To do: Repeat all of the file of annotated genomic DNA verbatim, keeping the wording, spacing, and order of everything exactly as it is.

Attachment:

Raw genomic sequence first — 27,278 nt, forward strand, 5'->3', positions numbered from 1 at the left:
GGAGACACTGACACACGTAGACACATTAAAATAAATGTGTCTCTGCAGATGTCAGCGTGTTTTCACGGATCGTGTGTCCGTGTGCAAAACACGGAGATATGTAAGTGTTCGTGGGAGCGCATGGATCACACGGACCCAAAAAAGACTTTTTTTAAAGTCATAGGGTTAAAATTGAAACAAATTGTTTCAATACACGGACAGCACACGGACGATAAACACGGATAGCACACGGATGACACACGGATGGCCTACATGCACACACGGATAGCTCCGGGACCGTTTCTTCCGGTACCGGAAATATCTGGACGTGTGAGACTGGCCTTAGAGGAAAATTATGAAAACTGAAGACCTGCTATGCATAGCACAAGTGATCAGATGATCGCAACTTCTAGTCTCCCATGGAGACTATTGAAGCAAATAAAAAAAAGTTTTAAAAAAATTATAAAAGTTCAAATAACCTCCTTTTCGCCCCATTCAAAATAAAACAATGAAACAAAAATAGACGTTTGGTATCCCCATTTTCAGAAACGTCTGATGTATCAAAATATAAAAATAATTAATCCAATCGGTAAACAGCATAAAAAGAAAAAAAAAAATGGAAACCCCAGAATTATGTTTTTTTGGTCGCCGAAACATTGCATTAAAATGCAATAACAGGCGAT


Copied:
Raw genomic sequence first — 27,278 nt, forward strand, 5'->3', positions numbered from 1 at the left:
GGAGACACTGACACACGTAGACACATTAAAATAAATGTGTCTCTGCAGATGTCAGCGTGTTTTCACGGATCGTGTGTCCGTGTGCAAAACACGGAGATATGTAAGTGTTCGTGGGAGCGCATGGATCACACGGACCCAAAAAAGACTTTTTTTAAAGTCATAGGGTTAAAATTGAAACAAATTGTTTCAATACACGGACAGCACACGGACGATAAACACGGATAGCACACGGATGACACACGGATGGCCTACATGCACACACGGATAGCTCCGGGACCGTTTCTTCCGGTACCGGAAATATCTGGACGTGTGAGACTGGCCTTAGAGGAAAATTATGAAAACTGAAGACCTGCTATGCATAGCACAAGTGATCAGATGATCGCAACTTCTAGTCTCCCATGGAGACTATTGAAGCAAATAAAAAAAAGTTTTAAAAAAATTATAAAAGTTCAAATAACCTCCTTTTCGCCCCATTCAAAATAAAACAATGAAACAAAAATAGACGTTTGGTATCCCCATTTTCAGAAACGTCTGATGTATCAAAATATAAAAATAATTAATCCAATCGGTAAACAGCATAAAAAGAAAAAAAAAAATGGAAACCCCAGAATTATGTTTTTTTGGTCGCCGAAACATTGCATTAAAATGCAATAACAGGCGAT